Fig. 1 Particle size distribution of nanoemulsions prepared with 5% (w/w) of evening primrose oil; 5% of surfactants (sorbitan monooleate:polysorbate 80; HLB – 12) and 90% (w/w) of water. (A) Day 1: mean droplet size: 214.3 ± 0.69 nm, polydispersity index: 0.253 ± 0.012. (B) Day 7: mean droplet size: 202.8 ± 0.23 nm, polydispersity index: 0.231 ± 0.008. 

Results and discussion

First set of formulations were prepared by ranging surfactant blends (sorbitan monooleate:polysorbate 80) at a wide range of HLB (4.3–15). Some of them presented unstable behavior (HLB 4.3, 5, 6, 7, 8, 9, 14 and 15), including presence of creaming and phase separation, in addition to large mean droplets and high polydispersity (data not shown). After one day of preparation, formulations at HLB 10, 11, 12 and 13 presented mean droplet size below 300 nm and therefore, were characterize as nanoemulsions (Zhang et al., 2011) (Table 1). After seven days, nanoemulsions at HLB 10, 11 and 13 had their droplet size and polydispersity index increased. These signals are associated to low homogeneity of particle size, which is associated to instable behavior of the system (Cheong et al., 2008). However, nanoemulsion at HLB 12 presented a slight decrease in both mean droplet size and polydispersity index, with a great tendency to monomodal distribution. Micelles are in dynamic equilibrium with surfactant molecules, being continuously disintegrating and re-constructing until reaching kinetically stability (Patist et al., 2002).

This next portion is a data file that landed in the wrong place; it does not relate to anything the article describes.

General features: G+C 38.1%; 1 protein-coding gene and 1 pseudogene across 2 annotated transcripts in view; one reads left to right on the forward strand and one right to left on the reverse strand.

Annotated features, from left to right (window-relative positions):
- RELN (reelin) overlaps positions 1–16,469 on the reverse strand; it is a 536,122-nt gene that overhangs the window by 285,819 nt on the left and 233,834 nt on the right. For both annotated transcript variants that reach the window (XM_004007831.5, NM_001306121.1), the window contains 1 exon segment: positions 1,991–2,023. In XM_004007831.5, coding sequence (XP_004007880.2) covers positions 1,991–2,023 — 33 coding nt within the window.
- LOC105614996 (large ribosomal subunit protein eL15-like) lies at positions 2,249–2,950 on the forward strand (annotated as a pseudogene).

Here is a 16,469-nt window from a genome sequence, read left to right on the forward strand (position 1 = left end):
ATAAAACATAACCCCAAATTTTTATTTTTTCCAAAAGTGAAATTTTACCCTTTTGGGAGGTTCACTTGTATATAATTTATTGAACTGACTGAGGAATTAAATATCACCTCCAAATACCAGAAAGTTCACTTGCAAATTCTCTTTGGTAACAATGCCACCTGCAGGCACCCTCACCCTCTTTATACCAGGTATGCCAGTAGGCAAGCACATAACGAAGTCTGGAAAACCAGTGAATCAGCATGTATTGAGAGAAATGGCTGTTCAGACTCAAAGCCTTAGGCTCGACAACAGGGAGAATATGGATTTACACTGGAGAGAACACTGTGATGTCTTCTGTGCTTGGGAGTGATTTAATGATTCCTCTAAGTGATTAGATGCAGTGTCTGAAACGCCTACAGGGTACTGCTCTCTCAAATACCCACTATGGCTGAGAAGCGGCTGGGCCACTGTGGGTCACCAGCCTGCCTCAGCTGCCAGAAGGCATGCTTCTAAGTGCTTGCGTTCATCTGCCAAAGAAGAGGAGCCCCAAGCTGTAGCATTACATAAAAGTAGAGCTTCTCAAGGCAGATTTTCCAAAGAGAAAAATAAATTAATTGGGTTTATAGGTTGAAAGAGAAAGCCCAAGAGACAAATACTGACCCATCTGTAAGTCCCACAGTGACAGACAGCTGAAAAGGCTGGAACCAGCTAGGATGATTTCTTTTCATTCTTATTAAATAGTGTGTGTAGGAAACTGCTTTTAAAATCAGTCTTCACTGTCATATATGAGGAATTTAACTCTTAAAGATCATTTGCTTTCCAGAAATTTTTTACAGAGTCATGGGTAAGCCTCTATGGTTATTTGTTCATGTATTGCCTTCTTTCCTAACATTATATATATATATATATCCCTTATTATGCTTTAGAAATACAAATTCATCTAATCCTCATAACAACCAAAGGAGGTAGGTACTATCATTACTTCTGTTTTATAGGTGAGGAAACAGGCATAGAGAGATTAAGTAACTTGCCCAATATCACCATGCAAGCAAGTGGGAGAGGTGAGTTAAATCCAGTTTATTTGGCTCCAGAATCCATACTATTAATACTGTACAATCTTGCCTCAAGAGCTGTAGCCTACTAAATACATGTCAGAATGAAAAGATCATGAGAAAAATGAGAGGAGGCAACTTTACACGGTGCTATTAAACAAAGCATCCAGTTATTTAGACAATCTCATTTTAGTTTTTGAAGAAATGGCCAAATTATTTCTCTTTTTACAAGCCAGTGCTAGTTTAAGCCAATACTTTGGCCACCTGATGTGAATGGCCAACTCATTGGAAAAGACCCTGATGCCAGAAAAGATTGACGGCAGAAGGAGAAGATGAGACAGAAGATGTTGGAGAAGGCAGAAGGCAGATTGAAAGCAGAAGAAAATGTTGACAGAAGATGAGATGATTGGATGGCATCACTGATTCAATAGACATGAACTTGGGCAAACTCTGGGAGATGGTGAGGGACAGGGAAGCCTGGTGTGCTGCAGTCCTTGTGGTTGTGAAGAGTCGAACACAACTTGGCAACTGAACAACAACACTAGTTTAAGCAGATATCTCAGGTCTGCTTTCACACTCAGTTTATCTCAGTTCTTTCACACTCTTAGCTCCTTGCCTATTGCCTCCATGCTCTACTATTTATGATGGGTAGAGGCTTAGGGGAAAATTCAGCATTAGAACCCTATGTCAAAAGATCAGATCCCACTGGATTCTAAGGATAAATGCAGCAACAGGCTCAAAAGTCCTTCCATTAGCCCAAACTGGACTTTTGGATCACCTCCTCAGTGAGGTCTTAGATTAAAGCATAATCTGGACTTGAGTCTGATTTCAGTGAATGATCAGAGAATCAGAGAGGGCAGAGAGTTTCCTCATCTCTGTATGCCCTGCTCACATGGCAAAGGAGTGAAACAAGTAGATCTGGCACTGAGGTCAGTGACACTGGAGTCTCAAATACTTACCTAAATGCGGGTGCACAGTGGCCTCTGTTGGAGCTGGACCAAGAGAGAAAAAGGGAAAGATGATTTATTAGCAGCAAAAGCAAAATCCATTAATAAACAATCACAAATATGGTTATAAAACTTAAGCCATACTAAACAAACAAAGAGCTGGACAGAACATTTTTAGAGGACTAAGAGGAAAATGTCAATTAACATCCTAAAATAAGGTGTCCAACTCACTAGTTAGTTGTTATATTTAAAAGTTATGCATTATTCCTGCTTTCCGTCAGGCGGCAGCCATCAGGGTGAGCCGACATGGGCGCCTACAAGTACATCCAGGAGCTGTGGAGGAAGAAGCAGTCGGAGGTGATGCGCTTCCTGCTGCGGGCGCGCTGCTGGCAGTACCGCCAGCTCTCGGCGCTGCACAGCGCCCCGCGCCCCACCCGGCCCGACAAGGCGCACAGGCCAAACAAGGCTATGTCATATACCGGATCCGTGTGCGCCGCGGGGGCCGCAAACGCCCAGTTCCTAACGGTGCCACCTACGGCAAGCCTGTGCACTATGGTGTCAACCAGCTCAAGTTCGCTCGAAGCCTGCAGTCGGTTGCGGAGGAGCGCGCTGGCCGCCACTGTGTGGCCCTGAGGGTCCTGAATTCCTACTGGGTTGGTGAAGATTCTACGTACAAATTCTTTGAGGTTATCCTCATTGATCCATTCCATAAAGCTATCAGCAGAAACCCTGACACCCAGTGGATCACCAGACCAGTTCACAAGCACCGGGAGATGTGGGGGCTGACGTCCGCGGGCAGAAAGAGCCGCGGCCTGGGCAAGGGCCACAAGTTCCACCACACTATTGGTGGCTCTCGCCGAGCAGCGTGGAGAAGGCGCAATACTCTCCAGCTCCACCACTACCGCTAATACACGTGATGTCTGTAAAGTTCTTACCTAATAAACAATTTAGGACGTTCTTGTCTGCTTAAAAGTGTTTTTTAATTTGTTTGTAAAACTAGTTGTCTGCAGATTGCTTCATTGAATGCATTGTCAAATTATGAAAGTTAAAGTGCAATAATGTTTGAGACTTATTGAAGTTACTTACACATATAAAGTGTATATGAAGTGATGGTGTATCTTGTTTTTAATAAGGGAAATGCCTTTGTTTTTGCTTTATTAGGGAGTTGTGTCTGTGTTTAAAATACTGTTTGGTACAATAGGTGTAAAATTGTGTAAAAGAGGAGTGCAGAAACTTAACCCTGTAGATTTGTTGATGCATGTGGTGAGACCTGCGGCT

Table 1 Mean droplet size and polydispersity of nanoemulsions prepared during required HLB determination. 

HLB Day 1      Day 7
  Mean droplet (nm) Polydispersity index   Mean droplet (nm) Polydispersity index
10 282.8 ± 1.2 0.655 ± 0.006   370.3 ± 6.5 0.715 ± 0.008
11 266.2 ± 11.5 0.493 ± 0.082   271.2 ± 7.1 0.575 ± 0.091
12 214.3 ± 0.7 0.253 ± 0.012   202.8 ± 0.2 0.231 ± 0.008
13 242.2 ± 3.9 0.479 ± 0.018   312.1 ± 16.4 0.685 ± 0.135

Required HLB value of an oil can be determined by preparing a set of formulations at a wide range of HLB values, using a pair of surfactants (low and high HLB values). Considering the concept that optimal stability is achieved when HLB values of surfactant mixture and oil coincides, determination of formulation which presented smallest mean droplet size and narrow distribution can be used as a satisfactory criteria to determine HLB value of oils (Rodríguez-Rojo et al., 2012; Wang et al., 2009). On this context, evening primrose oil used in the present study was characterized regarding its required HLB value, being determined at HLB 12.